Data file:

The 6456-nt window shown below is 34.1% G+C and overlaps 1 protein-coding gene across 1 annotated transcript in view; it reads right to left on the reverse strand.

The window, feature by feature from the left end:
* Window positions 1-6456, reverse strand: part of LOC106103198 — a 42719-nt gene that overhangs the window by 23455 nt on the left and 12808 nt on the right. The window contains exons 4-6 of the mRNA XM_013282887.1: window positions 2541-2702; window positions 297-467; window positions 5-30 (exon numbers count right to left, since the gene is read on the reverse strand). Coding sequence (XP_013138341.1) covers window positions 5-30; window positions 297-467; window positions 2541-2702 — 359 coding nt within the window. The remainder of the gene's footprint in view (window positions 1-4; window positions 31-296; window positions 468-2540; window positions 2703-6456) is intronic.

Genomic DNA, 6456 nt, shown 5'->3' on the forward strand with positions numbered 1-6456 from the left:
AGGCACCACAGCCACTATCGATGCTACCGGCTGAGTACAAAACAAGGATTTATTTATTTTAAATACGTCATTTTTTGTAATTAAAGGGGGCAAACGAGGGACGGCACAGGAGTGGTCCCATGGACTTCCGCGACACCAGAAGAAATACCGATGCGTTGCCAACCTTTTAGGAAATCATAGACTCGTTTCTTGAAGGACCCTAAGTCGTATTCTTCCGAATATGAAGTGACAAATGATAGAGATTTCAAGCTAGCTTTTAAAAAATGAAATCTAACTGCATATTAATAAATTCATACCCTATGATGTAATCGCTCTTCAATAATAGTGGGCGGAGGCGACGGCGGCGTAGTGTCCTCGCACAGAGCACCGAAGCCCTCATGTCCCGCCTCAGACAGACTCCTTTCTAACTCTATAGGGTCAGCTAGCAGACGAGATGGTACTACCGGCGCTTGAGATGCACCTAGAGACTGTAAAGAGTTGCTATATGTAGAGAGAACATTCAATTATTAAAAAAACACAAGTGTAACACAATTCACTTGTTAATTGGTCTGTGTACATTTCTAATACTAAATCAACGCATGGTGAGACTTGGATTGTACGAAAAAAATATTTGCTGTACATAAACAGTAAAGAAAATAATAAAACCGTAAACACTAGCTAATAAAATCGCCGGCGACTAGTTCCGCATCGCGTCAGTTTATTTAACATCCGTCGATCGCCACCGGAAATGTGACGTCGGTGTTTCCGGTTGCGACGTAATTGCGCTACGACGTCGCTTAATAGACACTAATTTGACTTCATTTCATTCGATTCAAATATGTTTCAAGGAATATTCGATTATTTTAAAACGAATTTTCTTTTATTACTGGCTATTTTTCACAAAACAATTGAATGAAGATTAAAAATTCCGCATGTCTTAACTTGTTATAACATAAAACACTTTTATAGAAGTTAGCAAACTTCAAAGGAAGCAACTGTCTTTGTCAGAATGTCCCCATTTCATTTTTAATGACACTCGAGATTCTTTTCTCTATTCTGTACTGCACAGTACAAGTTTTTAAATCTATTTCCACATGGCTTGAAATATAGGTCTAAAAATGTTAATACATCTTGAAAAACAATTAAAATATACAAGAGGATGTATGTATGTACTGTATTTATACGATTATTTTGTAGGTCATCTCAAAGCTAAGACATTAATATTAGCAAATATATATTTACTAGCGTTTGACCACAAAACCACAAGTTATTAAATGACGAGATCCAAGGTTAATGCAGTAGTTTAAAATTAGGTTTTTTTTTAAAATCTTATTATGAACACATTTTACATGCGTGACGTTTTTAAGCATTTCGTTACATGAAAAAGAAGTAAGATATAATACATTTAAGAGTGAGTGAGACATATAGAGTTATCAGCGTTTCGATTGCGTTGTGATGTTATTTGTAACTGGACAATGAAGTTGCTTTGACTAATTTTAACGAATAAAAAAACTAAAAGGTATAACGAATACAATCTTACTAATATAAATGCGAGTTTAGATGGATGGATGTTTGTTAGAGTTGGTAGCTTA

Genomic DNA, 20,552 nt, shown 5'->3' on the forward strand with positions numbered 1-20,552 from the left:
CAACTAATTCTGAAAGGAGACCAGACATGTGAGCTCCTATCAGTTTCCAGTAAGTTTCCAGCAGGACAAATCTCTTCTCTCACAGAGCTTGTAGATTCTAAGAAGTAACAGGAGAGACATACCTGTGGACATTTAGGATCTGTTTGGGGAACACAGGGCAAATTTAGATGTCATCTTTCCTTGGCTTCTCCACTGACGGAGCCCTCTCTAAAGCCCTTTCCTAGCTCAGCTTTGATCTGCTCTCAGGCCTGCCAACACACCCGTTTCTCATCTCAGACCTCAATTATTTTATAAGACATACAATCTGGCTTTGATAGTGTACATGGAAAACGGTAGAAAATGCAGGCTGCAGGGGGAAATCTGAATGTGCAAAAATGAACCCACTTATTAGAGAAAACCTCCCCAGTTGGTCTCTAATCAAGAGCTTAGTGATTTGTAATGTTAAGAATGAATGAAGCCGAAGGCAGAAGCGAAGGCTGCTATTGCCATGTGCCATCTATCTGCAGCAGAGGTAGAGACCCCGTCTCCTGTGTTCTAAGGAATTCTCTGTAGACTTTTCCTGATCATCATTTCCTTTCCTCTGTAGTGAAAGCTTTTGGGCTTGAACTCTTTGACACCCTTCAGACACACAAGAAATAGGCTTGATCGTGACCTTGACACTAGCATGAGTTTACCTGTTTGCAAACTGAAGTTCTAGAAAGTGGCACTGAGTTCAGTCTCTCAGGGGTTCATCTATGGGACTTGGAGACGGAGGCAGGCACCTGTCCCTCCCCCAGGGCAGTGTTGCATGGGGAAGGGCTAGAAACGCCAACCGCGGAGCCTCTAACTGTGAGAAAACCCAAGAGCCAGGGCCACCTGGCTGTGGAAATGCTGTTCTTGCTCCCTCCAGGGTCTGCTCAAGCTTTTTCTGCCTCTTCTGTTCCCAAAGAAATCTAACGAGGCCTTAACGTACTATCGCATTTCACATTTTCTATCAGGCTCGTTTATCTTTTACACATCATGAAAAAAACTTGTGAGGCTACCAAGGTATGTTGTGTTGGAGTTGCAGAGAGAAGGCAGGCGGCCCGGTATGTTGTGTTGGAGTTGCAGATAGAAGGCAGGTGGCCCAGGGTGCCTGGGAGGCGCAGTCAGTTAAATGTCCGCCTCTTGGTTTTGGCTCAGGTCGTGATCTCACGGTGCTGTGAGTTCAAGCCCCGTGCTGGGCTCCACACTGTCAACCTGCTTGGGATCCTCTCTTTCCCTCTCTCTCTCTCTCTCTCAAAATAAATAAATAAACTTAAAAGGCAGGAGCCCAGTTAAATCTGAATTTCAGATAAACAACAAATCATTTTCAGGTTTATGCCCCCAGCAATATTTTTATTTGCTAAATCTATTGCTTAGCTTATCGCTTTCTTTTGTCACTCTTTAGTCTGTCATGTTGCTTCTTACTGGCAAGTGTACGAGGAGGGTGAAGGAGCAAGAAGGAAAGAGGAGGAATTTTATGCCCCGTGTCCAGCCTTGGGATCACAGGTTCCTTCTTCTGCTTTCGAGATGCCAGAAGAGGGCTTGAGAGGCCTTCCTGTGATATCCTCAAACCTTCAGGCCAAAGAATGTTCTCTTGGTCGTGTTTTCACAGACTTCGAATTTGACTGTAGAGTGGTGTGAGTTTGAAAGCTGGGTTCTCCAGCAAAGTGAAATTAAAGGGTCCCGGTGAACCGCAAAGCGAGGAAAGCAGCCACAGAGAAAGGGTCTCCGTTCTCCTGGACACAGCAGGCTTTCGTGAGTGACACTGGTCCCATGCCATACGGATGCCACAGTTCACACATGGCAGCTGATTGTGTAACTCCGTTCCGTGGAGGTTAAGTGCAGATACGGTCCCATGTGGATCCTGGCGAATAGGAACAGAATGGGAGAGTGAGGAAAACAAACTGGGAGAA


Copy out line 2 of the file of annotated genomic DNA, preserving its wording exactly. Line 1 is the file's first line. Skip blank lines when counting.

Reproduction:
The window, feature by feature from the left end: